Crafting a New World

“Anything worth doing, is worth doing right the first time.”

This phrase is as true in writing as it is in life. Anything worth writing and publishing is worth doing right… the first time. That usually translates to one thing in particular: time. Writing and honing a manuscript takes time.

For me, creating a new world from the ground up took about 4 ½ years of inconsistent writing, editing, deleting, and re-writing multiple characters, scenes, and scenarios. I had to find a way for each moment to feel real without skimping on details or doing an “information dump” by over describing something and slowing down the pace of the story.

In order to keep the realism while accurately portraying each theme, scene, or character, I had to answer six basic questions: who, what, when, where, why, and how.

The obvious who are usually your characters, but what about the animals, the plants, the sun/moon? Are there any things that help give a sense to who is inhabiting this world? Who has helped or hurt them to become who they are? Who are the seen entities, unseen entities, companies, groups of people, etc. that make up the background? Who is in “control”? Who are the “others”, the “outsiders”? Who are the living, breathing, people and things that give your world life?

What makes your world tick? What is the problem? What makes it different than anything the reader has ever known, or what makes it seem or feel familiar? What moves the story forward? What holds your characters back? What is their background like? What traditions or societal norms do your characters have to follow or fight? What is the theme or idea your characters have to confront, overcome, or deal with that makes them become something else?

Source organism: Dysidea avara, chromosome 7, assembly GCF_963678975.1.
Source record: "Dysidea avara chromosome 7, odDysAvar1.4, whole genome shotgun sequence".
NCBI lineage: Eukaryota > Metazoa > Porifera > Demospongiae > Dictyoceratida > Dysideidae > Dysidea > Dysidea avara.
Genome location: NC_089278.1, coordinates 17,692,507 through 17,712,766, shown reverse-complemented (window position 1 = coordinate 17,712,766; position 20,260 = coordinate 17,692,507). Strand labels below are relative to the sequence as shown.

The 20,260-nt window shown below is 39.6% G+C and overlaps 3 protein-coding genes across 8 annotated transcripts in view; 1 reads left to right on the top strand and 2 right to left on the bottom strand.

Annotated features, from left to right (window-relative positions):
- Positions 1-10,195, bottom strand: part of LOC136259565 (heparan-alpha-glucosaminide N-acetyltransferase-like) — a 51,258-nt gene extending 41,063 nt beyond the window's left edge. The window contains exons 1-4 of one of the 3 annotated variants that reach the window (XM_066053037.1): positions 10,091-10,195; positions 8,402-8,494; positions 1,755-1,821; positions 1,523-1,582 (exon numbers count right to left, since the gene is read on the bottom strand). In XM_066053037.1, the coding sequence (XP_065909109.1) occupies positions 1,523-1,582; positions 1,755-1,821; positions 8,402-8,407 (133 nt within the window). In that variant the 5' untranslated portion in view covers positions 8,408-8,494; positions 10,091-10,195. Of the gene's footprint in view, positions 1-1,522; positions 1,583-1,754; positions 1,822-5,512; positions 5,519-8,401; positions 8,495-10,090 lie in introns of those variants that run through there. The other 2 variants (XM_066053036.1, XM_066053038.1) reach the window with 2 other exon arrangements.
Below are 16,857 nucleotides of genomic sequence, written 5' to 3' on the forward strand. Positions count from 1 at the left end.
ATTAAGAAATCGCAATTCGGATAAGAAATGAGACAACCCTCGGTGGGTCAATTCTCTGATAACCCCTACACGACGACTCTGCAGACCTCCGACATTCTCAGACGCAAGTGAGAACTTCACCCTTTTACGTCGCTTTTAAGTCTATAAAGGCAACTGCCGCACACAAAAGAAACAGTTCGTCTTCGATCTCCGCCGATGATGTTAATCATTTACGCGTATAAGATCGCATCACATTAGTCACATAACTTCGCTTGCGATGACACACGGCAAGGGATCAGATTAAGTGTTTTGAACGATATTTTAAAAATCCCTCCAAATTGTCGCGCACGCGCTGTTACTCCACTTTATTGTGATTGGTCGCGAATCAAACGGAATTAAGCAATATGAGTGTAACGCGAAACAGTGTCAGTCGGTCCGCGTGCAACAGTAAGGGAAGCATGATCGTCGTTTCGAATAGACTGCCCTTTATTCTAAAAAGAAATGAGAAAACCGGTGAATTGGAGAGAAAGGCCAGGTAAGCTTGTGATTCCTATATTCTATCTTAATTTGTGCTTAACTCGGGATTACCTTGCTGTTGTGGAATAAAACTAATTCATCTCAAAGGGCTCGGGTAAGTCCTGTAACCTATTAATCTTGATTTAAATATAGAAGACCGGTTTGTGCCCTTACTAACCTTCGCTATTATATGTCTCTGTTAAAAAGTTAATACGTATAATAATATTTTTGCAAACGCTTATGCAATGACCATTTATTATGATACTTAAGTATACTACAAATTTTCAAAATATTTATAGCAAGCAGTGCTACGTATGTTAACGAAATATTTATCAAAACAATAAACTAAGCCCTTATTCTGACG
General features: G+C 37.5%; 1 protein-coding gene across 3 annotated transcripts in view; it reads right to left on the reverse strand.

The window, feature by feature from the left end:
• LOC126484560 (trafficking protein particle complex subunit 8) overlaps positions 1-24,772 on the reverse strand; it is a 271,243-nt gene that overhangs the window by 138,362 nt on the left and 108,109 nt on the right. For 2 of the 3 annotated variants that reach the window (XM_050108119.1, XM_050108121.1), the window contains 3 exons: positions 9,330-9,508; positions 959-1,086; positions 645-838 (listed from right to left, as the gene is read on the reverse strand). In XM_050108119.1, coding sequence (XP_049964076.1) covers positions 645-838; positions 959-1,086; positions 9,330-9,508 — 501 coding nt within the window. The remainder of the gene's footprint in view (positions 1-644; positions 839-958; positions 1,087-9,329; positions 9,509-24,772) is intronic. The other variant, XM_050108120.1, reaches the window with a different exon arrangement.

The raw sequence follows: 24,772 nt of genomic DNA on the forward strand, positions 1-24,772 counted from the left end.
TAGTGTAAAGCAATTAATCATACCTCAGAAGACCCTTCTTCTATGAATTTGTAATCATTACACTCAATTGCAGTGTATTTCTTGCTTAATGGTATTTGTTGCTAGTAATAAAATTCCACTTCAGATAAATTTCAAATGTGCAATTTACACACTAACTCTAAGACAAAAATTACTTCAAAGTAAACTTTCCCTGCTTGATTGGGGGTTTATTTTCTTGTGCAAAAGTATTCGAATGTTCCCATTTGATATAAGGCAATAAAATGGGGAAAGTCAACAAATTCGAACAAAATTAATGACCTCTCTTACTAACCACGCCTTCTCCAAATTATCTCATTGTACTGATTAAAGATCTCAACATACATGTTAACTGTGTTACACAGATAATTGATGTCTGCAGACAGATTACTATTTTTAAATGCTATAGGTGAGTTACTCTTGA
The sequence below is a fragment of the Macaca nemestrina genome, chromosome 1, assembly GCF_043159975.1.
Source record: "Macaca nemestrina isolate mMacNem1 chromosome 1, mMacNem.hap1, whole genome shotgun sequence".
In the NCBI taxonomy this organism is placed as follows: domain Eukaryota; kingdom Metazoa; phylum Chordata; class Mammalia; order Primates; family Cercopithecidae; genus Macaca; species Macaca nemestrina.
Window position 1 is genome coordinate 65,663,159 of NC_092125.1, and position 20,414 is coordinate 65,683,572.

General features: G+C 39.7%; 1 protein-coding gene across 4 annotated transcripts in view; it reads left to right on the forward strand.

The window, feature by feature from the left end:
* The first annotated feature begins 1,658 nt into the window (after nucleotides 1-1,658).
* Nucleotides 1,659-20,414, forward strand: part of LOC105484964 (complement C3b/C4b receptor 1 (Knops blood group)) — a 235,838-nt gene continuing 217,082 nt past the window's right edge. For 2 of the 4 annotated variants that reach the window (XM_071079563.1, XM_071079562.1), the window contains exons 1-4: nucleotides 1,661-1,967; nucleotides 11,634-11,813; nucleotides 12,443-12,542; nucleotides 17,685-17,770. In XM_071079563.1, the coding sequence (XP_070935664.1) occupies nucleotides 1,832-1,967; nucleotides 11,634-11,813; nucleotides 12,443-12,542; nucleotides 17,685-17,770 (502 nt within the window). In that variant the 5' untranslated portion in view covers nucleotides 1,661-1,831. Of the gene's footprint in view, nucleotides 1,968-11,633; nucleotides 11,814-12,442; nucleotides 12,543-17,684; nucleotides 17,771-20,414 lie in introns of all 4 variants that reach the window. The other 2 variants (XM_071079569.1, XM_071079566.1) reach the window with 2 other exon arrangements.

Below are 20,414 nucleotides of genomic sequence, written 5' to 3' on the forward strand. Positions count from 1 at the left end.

How about the when? Is there a time period your story correlates to? Is it set in the past, happening in the present, or possibly going to happen in the future? What sets this time period apart from the others? When in your characters life does something have to happen to create a conflict or identify a resolution? When do certain things need to happen on a daily basis so your character can just survive? “There is a time and place for everything under the sun”, so when is the time, and when are they in the right place?

Where are these events taking place? Is it a place you can actually visit, or is it familiar enough that the reader can visualize it based on their reality? Is there more than one space these events take place in, if so, where? Directionally, which way are your characters physically moving? Where in their land, village, or house are they leaving and going to? Where is their mindset? Do they know where they are headed? Do they have a clear physical, mental or emotional direction? When they get there, where do they go next?